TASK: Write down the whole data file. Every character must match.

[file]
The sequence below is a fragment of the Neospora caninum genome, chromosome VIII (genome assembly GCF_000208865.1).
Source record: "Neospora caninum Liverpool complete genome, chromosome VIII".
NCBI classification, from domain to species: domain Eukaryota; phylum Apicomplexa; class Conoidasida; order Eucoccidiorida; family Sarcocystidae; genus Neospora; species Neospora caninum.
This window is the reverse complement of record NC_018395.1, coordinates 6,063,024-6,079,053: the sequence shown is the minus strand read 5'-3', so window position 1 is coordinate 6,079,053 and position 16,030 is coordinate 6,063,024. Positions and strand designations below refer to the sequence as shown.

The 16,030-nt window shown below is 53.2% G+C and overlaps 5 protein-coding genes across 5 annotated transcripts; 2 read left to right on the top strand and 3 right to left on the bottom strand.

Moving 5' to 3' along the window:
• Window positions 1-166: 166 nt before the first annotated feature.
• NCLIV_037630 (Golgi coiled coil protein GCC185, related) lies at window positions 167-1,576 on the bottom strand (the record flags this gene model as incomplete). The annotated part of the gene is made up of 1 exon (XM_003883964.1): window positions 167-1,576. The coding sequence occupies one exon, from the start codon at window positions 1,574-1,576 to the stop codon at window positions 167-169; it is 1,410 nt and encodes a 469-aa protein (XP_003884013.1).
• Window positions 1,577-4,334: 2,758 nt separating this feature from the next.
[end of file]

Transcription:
The sequence below is a fragment of the Neospora caninum genome, chromosome VIII (genome assembly GCF_000208865.1).
Source record: "Neospora caninum Liverpool complete genome, chromosome VIII".
NCBI classification, from domain to species: domain Eukaryota; phylum Apicomplexa; class Conoidasida; order Eucoccidiorida; family Sarcocystidae; genus Neospora; species Neospora caninum.
This window is the reverse complement of record NC_018395.1, coordinates 6,063,024-6,079,053: the sequence shown is the minus strand read 5'-3', so window position 1 is coordinate 6,079,053 and position 16,030 is coordinate 6,063,024. Positions and strand designations below refer to the sequence as shown.

The 16,030-nt window shown below is 53.2% G+C and overlaps 5 protein-coding genes across 5 annotated transcripts; 2 read left to right on the top strand and 3 right to left on the bottom strand.

Moving 5' to 3' along the window:
• Window positions 1-166: 166 nt before the first annotated feature.
• NCLIV_037630 (Golgi coiled coil protein GCC185, related) lies at window positions 167-1,576 on the bottom strand (the record flags this gene model as incomplete). The annotated part of the gene is made up of 1 exon (XM_003883964.1): window positions 167-1,576. The coding sequence occupies one exon, from the start codon at window positions 1,574-1,576 to the stop codon at window positions 167-169; it is 1,410 nt and encodes a 469-aa protein (XP_003884013.1).
• Window positions 1,577-4,334: 2,758 nt separating this feature from the next.